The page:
Cebu PUJ drivers: P2 fare hike not enough to cover fuel costs
CEBU CITY, Philippines – The Land Transportation Franchising and Regulatory Board (LTFRB) has approved a P2 increase in all Public Utility Vehicles (PUVs) nationwide as means to mitigate the impact of rising fuel costs.
However, for PUV drivers here in Cebu, the fare hike is still not enough to help them get through the day.
For drivers like Albert Bercoso and Enrique Pajarillo, they can barely bring home as much as P300 to P500 in a day to help their own families.
Both drivers, plying long routes such as 10F (Bulacao to Colon Street) and 10H (Bulacao to NRA), need to earn at least P2,000 daily in order to cover fuel costs.
When the national government imposed a P2-fare hike, they lamented that it is still not enough to offset the impact of consecutive oil price hikes.
“Murag kulang gyud na ang dos gyud. Pero wala naman sad mi mahimo ana kay sila (LTFRB) man magbuut. Pero para namo mga driver, kuwang ra gihapon gyud labi na naa kay anak,” said Bercoso.
(P2 is not enough. But we can’t do anything about it because it’s LTFRB’s call. But for us drivers, it’s really not enough, especially for those with children.)
The new PUV fare took effect last July 1. This meant that traditional jeeps (PUJs) can ask for P11 as the minimum fare while P13 for modern and air-conditioned jeeps.
Bercoso, a resident of Barangay Pardo, Cebu City, has been a PUV driver for two decades. He and his wife, a hairdresser, work to help their five children.
Before, Bercoso would only spend as much as P800 a day to power his vehicle with diesel fuel, enabling him to bring home at least P1,000 to the family.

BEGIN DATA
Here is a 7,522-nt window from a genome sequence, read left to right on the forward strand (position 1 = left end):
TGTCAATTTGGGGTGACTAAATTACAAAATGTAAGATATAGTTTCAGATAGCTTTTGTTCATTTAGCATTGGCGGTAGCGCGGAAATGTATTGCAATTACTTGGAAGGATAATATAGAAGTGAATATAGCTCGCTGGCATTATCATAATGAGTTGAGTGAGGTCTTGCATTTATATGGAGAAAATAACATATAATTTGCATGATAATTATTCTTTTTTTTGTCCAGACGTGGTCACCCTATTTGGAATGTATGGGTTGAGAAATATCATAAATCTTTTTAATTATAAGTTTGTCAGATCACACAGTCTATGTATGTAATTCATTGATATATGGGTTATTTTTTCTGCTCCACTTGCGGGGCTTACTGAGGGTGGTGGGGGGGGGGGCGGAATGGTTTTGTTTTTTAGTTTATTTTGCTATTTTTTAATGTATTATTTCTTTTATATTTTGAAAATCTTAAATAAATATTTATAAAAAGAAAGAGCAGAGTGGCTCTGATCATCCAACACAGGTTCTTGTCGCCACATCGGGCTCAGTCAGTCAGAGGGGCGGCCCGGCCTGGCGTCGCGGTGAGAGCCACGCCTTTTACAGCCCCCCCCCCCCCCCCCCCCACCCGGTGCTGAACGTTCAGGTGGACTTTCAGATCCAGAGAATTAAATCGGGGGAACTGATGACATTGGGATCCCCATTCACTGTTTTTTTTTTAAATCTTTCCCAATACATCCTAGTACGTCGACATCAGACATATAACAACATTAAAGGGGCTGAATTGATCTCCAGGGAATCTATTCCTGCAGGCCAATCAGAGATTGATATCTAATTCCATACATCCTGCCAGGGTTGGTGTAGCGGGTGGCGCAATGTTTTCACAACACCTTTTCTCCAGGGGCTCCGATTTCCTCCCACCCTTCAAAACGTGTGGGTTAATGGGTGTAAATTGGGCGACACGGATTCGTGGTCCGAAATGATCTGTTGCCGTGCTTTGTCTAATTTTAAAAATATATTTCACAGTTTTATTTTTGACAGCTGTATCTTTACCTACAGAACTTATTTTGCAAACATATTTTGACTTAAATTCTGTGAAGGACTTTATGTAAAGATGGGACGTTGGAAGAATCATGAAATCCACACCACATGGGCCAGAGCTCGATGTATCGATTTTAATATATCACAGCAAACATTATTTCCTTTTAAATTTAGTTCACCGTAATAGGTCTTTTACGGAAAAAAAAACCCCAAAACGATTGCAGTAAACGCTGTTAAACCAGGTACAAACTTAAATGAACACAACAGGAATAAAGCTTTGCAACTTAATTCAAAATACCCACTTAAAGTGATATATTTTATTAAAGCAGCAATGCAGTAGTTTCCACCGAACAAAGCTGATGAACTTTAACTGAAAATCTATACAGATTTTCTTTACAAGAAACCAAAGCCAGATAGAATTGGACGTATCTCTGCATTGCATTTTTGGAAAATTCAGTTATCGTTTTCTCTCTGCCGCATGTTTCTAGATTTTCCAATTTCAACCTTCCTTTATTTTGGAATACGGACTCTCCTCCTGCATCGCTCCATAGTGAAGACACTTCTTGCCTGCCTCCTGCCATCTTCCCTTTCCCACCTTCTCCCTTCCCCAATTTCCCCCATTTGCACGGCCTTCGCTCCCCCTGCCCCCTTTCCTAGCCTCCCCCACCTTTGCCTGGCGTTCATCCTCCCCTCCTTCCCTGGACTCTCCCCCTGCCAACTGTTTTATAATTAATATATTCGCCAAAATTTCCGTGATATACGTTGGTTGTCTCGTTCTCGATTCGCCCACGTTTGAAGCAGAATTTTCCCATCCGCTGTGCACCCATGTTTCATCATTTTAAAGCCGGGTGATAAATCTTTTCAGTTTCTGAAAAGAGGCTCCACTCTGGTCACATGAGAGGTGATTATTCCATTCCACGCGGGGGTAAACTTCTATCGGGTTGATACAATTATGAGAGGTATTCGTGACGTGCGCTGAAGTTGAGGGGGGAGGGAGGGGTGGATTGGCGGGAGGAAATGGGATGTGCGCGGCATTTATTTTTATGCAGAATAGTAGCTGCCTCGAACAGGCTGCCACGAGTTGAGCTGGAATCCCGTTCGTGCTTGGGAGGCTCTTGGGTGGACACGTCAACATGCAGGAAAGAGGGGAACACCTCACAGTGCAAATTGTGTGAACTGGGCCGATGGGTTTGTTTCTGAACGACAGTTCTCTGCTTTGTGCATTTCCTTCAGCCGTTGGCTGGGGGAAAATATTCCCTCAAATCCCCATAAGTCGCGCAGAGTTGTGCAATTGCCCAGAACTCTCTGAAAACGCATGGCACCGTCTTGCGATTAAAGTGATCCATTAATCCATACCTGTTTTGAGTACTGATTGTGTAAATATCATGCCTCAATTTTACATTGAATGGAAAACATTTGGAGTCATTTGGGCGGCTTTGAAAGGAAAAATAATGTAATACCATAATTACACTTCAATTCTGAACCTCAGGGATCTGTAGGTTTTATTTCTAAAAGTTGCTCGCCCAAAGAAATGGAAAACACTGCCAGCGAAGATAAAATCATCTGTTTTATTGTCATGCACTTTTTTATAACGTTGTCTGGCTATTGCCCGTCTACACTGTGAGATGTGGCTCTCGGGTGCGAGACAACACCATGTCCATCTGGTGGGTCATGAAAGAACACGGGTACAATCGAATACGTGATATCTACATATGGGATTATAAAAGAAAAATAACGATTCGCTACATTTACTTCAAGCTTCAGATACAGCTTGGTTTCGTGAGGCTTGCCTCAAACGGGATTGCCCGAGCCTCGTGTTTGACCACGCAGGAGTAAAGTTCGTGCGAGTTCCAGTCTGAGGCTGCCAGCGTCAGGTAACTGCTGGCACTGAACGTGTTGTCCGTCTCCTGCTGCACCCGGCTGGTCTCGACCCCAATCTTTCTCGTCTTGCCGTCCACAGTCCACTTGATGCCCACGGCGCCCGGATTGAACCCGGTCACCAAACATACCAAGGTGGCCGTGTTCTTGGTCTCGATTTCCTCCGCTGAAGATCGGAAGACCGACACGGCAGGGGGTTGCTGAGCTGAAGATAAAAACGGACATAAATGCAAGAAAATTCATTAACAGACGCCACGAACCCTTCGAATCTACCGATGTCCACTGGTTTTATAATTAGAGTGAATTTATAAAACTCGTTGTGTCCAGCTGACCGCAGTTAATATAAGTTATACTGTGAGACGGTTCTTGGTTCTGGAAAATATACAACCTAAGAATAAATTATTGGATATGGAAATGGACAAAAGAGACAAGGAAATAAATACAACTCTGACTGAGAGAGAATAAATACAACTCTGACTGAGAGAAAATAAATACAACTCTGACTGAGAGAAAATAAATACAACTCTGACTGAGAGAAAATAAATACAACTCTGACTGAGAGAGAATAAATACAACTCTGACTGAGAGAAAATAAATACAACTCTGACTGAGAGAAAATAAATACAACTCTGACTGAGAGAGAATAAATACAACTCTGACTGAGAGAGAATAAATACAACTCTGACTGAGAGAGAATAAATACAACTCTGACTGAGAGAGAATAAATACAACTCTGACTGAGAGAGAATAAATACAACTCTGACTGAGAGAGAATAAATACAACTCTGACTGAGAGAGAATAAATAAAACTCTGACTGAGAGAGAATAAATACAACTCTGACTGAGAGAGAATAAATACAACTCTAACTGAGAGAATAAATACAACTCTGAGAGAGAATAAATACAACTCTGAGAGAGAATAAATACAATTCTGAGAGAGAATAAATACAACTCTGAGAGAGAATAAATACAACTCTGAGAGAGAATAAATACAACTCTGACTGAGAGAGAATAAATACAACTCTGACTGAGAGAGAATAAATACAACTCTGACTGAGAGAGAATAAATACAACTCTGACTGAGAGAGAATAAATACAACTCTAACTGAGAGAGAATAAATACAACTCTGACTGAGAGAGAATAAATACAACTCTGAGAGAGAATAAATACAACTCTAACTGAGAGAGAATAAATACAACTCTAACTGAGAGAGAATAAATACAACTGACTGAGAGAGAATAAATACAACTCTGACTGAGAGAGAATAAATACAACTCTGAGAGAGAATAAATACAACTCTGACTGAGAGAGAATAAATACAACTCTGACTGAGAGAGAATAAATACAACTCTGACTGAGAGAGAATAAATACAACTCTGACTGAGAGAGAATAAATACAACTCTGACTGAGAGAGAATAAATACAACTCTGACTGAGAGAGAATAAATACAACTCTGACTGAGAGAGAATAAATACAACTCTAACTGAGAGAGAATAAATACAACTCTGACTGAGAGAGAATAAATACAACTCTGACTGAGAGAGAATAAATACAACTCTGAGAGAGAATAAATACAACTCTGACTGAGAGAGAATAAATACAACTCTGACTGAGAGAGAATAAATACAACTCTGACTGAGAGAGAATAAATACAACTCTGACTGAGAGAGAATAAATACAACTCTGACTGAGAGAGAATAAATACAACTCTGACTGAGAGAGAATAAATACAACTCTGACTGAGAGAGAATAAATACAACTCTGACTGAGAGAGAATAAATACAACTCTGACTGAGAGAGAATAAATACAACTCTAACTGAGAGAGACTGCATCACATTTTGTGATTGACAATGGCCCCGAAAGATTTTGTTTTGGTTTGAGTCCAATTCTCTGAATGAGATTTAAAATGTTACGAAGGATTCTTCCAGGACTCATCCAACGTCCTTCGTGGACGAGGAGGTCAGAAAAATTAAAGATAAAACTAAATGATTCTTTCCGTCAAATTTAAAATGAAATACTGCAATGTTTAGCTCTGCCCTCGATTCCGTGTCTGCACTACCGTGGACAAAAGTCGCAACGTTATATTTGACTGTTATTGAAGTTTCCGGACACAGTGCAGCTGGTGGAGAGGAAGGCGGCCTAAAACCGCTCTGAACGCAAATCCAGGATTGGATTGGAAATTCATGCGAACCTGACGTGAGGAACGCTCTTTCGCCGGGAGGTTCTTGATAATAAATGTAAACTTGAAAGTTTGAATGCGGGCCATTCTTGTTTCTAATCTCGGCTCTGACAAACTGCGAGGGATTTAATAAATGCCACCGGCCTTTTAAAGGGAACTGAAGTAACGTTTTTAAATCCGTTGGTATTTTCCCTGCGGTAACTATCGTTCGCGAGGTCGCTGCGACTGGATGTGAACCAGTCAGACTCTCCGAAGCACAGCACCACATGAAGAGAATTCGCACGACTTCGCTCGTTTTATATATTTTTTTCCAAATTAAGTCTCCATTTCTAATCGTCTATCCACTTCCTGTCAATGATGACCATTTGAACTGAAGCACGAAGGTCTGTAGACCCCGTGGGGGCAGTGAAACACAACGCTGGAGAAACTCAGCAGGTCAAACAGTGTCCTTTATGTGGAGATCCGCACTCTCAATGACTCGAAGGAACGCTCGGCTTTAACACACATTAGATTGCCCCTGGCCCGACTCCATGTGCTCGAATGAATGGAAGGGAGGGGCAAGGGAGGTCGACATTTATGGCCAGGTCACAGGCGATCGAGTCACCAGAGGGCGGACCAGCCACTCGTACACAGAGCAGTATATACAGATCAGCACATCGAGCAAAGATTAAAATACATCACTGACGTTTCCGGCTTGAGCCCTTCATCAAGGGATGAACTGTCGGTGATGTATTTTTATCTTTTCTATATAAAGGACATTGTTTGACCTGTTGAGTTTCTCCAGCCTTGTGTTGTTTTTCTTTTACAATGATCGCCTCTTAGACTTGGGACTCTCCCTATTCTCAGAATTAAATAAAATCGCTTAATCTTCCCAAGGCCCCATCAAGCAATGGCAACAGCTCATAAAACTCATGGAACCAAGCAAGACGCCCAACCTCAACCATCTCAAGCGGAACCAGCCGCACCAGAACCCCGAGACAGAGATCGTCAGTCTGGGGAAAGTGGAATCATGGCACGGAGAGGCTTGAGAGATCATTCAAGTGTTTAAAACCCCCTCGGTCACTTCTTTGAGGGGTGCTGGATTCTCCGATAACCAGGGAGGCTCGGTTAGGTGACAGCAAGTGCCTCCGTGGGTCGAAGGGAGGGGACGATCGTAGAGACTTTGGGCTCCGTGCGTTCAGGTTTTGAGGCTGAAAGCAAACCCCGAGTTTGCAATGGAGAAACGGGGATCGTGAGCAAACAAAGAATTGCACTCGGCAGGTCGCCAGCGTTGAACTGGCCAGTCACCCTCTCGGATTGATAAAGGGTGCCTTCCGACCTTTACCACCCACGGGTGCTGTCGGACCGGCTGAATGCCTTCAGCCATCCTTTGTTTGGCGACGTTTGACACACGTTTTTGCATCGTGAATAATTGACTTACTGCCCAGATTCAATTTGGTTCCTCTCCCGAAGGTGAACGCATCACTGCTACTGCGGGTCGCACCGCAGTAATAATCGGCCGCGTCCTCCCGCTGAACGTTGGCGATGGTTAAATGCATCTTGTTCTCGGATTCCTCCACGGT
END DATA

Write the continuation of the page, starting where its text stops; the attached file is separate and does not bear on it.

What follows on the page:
Now, with the continuous increase in fuel costs, he and his conductor could barely scrape as much as P300 as their take-home pay.
“Bawi ra sa krudo gyud ang amo ani. Unya inig uli namo, wa na kaayo mi madala sa balay. Mukita nalang mi, bahin sa akong konduktor, mga tresentos (P300) nalang,” said Bercoso.
Pajarillo, a driver for a PUV, also shares the same sentiments with Bercoso.
Like Bercoso, much of Pajarillo’s earnings go to gasoline stations.
Pajarillo, a resident of Talisay City which borders Cebu City in the south, has three children. His wife helps him as his conductor in their family-owned jeepney.
For Bercoso and Pajarillo, a minimum fare ranging between P13 to P15 for traditional public utility jeepneys (PUJs), would be sufficient to help them cope with the rising fuel prices.
However, both admitted that implementing such a fare would also hurt the riding public.
“Maluuy sad ta sa mga pasahero. Way saka ilahang sweldo, unya saka sad tanan pamaliton, pati pamelete. Di nalang sila musakay para lang (di maka gasto). Kung way pasahero, paet sad sa amoa sa mga drivers,” explained Pajarillo.
(We pity also the commuters. Their pay hasn’t increased and yet prices of essentials increased, even the fare. So what happens is they opt not to commute so they won’t spend much. So if there’s no passengers, it would also be tough on us drivers.)
Despite these hardships, Bercoso and Pajarillo are still behind the wheel, ferrying passengers to their destinations, and hoping that fuel prices will level off, and decrease, in the coming weeks.
“Labi na run mubalik na ang face-to-face, musugot ra ko i-automatic sad nila ug i-usus ang minimum sa pamasahe kung mo-usus sad ang krudo. Luuy sad sa estudyante, labi na mga estudyante nga anak sa mga driver,” said Bercoso.
Especially now that face-to-face classes will return, it would be okay to pull down the minimum fare if fuel prices decrease. We pity the students, especially students who are children of drivers.)
In the meantime, the drivers have made some adjustments in their daily operations if it meant slightly reducing their expenses on fuel.
These included increasing their daily trips from eight to 10, and saving their fuel for rush hour trips only.
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